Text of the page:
Event attribution and partisanship shape local discussion of climate change after extreme weather

Abstract

Extreme weather events may provide opportunities to raise public awareness and spur action to address climate change. Using concepts from the study of social movements, we conducted a systematic comparative-case analysis of 15 communities that experienced extreme weather events in the United States between 2012 and 2015 to identify under what conditions, and through what mechanisms, the experience of an extreme weather event generates community discussion and collective action linked to climate change. Although collective action related to climate change was rare post-event, we observed community discussion about the event’s link to climate change in slightly more than half of the cases, especially in Democratic and/or highly educated communities that experienced events for which attribution to climate change is more certain. Our results suggest that, although a single event may have limited impact on discussion or collective action about climate change, partisanship and an event’s attribution to climate change matter.

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Fig. 1: Causal recipes for the presence and absence of post-event climate change discussion.

Data availability

Data used in this analysis are available at: https://osf.io/kxm23/.

Code availability

Programming code used in this analysis is available at: https://osf.io/kxm23/.

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Acknowledgements

We express our sincere thanks to our interview participants. We also acknowledge the data collection efforts of N. Downing, C. Flathers, J. Knobloch, R. Nilson, S. Shepard and I. Widiyasari, as well as helpful advice we received from J. Flora and D. McAdam. This work was supported by a grant from the National Science Foundation, Sociology Program (no. 1357055).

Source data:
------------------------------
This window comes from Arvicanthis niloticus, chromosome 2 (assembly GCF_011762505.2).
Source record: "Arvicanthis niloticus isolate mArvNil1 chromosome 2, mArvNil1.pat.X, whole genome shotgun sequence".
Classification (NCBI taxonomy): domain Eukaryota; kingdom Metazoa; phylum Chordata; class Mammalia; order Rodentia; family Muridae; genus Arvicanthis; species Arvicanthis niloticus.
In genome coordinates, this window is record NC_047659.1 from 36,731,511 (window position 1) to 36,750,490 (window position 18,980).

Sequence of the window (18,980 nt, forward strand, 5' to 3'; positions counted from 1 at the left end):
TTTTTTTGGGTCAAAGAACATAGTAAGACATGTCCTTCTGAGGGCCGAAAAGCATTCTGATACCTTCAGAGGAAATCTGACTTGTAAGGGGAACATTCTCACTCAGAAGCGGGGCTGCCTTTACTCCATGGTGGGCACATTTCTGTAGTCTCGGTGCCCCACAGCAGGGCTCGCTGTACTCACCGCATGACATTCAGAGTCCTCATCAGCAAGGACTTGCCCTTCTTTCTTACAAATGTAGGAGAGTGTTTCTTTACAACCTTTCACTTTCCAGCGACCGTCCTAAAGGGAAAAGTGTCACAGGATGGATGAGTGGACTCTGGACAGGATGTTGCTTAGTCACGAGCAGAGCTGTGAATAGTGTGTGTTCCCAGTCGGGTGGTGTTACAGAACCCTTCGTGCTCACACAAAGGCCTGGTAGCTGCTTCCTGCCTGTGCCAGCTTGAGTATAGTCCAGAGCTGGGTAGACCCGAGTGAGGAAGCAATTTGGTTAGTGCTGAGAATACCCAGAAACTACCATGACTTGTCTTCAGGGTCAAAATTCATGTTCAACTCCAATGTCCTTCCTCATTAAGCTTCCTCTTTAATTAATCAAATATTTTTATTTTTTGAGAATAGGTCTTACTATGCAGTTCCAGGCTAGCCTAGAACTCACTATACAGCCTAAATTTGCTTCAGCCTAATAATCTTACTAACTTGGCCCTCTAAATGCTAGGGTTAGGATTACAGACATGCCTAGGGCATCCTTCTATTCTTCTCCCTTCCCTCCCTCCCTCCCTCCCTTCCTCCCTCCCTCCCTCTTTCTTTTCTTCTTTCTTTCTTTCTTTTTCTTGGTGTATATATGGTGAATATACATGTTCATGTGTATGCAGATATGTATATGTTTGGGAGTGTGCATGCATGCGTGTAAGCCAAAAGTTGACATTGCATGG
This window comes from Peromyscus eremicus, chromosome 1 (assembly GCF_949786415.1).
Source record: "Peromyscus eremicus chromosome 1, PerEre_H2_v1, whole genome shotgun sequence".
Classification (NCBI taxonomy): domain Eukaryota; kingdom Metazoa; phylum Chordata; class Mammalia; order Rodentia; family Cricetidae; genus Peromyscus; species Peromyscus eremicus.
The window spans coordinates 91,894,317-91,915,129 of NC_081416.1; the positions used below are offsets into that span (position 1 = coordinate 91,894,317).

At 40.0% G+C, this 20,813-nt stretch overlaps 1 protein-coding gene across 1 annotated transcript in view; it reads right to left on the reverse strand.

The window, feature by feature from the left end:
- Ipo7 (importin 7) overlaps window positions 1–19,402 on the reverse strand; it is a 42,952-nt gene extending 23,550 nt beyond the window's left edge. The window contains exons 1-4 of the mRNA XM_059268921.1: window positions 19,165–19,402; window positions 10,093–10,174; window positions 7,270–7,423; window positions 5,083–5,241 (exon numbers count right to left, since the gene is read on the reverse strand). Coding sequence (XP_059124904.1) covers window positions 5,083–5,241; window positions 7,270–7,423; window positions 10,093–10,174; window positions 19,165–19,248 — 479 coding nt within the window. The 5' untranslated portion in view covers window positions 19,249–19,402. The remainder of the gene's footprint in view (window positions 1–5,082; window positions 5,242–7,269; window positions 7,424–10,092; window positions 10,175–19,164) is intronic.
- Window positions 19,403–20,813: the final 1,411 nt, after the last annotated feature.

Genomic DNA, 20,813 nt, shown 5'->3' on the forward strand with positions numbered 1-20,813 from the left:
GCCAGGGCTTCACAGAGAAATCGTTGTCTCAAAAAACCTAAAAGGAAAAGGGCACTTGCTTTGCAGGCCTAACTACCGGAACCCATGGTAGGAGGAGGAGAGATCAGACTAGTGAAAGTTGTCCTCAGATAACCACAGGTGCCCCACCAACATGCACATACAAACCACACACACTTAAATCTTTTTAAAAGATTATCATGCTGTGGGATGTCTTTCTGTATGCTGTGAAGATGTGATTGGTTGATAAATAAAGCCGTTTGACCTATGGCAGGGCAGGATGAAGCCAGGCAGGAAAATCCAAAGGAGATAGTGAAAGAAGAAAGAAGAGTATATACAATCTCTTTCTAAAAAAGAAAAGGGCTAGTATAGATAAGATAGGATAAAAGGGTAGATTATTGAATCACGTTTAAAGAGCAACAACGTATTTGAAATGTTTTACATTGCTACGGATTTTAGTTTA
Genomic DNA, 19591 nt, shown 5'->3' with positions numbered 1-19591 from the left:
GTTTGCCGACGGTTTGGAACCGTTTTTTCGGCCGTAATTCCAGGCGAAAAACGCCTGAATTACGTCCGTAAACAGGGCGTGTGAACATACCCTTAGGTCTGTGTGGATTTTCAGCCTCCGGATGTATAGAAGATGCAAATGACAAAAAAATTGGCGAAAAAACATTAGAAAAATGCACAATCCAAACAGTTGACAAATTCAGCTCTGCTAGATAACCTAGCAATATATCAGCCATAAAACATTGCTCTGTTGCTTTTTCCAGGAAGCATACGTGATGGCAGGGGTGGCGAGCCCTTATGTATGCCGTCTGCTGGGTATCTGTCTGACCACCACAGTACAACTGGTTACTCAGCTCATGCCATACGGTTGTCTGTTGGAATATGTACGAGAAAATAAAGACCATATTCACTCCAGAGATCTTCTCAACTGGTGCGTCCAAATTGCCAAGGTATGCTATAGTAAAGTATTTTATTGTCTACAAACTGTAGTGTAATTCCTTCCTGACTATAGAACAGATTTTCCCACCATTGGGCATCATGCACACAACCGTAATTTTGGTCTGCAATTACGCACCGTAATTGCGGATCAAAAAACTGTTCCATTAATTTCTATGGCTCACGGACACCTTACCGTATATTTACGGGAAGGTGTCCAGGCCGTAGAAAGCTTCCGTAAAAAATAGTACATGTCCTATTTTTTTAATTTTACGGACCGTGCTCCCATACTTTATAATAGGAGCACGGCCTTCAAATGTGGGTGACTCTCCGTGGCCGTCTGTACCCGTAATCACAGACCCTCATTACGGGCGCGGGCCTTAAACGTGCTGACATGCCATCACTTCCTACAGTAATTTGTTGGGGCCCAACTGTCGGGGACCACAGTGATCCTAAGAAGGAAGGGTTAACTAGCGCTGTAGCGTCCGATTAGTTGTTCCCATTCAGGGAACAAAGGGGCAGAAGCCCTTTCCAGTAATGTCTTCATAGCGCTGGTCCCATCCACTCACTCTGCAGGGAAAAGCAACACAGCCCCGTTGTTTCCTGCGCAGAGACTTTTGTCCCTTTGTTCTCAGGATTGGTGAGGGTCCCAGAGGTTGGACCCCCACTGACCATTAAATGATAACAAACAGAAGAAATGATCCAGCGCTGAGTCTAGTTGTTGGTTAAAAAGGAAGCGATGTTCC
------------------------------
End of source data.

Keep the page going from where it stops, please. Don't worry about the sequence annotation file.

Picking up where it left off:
Author information

H.B. conceived the study, secured funding, supervised the project and wrote the paper. L.G. analysed data and wrote the paper. C.Z., H.S. and H.W. collected data and contributed to the analysis.

Correspondence to Hilary Boudet.

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The authors declare no competing interests.

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Peer review information Nature Climate Change thanks Jeroen van der Heijden and the other, anonymous, reviewer(s) for their contribution to the peer review of this work.

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Extended data

Extended Data Fig. 1

Map of selected cases of extreme weather events, 2012–2015.

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Supplementary Tables 1–22, Notes 1–5 and Fig. 1.

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Boudet, H., Giordono, L., Zanocco, C. et al. Event attribution and partisanship shape local discussion of climate change after extreme weather. Nat. Clim. Chang. 10, 69–76 (2020) doi:10.1038/s41558-019-0641-3

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